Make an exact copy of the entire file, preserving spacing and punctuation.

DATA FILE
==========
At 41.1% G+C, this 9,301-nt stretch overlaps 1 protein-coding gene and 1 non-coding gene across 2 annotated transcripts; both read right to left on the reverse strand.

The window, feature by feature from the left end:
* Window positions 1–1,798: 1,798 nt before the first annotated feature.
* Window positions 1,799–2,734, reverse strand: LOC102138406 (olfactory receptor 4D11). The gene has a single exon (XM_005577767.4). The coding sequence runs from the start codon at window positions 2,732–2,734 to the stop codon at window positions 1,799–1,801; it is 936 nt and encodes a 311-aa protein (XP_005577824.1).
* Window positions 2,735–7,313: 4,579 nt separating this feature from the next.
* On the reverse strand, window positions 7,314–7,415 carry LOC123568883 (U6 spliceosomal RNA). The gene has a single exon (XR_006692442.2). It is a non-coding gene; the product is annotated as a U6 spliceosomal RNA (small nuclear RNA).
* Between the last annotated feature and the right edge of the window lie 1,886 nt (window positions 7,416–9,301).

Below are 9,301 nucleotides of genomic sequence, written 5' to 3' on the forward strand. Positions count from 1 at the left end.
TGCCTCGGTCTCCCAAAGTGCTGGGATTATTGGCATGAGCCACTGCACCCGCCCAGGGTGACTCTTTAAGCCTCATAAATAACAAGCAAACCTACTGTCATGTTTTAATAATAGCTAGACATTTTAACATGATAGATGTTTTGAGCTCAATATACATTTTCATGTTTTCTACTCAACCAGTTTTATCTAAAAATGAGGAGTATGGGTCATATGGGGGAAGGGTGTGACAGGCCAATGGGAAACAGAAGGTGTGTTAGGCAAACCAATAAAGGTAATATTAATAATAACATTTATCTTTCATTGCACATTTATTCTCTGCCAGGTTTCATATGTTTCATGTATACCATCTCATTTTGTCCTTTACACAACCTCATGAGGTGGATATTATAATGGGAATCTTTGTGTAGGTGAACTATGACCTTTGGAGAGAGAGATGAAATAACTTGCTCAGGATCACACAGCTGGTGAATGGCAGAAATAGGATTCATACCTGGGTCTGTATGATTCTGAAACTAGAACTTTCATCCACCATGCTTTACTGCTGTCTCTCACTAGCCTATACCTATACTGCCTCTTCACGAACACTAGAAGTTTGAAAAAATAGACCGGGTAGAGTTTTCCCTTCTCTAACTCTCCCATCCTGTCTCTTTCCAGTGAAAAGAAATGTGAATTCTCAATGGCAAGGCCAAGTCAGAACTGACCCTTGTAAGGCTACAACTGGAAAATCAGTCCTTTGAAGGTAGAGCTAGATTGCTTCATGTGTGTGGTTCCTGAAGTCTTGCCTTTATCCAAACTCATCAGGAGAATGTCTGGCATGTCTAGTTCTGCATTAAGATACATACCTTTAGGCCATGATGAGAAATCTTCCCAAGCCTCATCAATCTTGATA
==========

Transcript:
At 41.1% G+C, this 9,301-nt stretch overlaps 1 protein-coding gene and 1 non-coding gene across 2 annotated transcripts; both read right to left on the reverse strand.

The window, feature by feature from the left end:
* Window positions 1–1,798: 1,798 nt before the first annotated feature.
* Window positions 1,799–2,734, reverse strand: LOC102138406 (olfactory receptor 4D11). The gene has a single exon (XM_005577767.4). The coding sequence runs from the start codon at window positions 2,732–2,734 to the stop codon at window positions 1,799–1,801; it is 936 nt and encodes a 311-aa protein (XP_005577824.1).
* Window positions 2,735–7,313: 4,579 nt separating this feature from the next.
* On the reverse strand, window positions 7,314–7,415 carry LOC123568883 (U6 spliceosomal RNA). The gene has a single exon (XR_006692442.2). It is a non-coding gene; the product is annotated as a U6 spliceosomal RNA (small nuclear RNA).
* Between the last annotated feature and the right edge of the window lie 1,886 nt (window positions 7,416–9,301).

Below are 9,301 nucleotides of genomic sequence, written 5' to 3' on the forward strand. Positions count from 1 at the left end.
TGCCTCGGTCTCCCAAAGTGCTGGGATTATTGGCATGAGCCACTGCACCCGCCCAGGGTGACTCTTTAAGCCTCATAAATAACAAGCAAACCTACTGTCATGTTTTAATAATAGCTAGACATTTTAACATGATAGATGTTTTGAGCTCAATATACATTTTCATGTTTTCTACTCAACCAGTTTTATCTAAAAATGAGGAGTATGGGTCATATGGGGGAAGGGTGTGACAGGCCAATGGGAAACAGAAGGTGTGTTAGGCAAACCAATAAAGGTAATATTAATAATAACATTTATCTTTCATTGCACATTTATTCTCTGCCAGGTTTCATATGTTTCATGTATACCATCTCATTTTGTCCTTTACACAACCTCATGAGGTGGATATTATAATGGGAATCTTTGTGTAGGTGAACTATGACCTTTGGAGAGAGAGATGAAATAACTTGCTCAGGATCACACAGCTGGTGAATGGCAGAAATAGGATTCATACCTGGGTCTGTATGATTCTGAAACTAGAACTTTCATCCACCATGCTTTACTGCTGTCTCTCACTAGCCTATACCTATACTGCCTCTTCACGAACACTAGAAGTTTGAAAAAATAGACCGGGTAGAGTTTTCCCTTCTCTAACTCTCCCATCCTGTCTCTTTCCAGTGAAAAGAAATGTGAATTCTCAATGGCAAGGCCAAGTCAGAACTGACCCTTGTAAGGCTACAACTGGAAAATCAGTCCTTTGAAGGTAGAGCTAGATTGCTTCATGTGTGTGGTTCCTGAAGTCTTGCCTTTATCCAAACTCATCAGGAGAATGTCTGGCATGTCTAGTTCTGCATTAAGATACATACCTTTAGGCCATGATGAGAAATCTTCCCAAGCCTCATCAATCTTGATA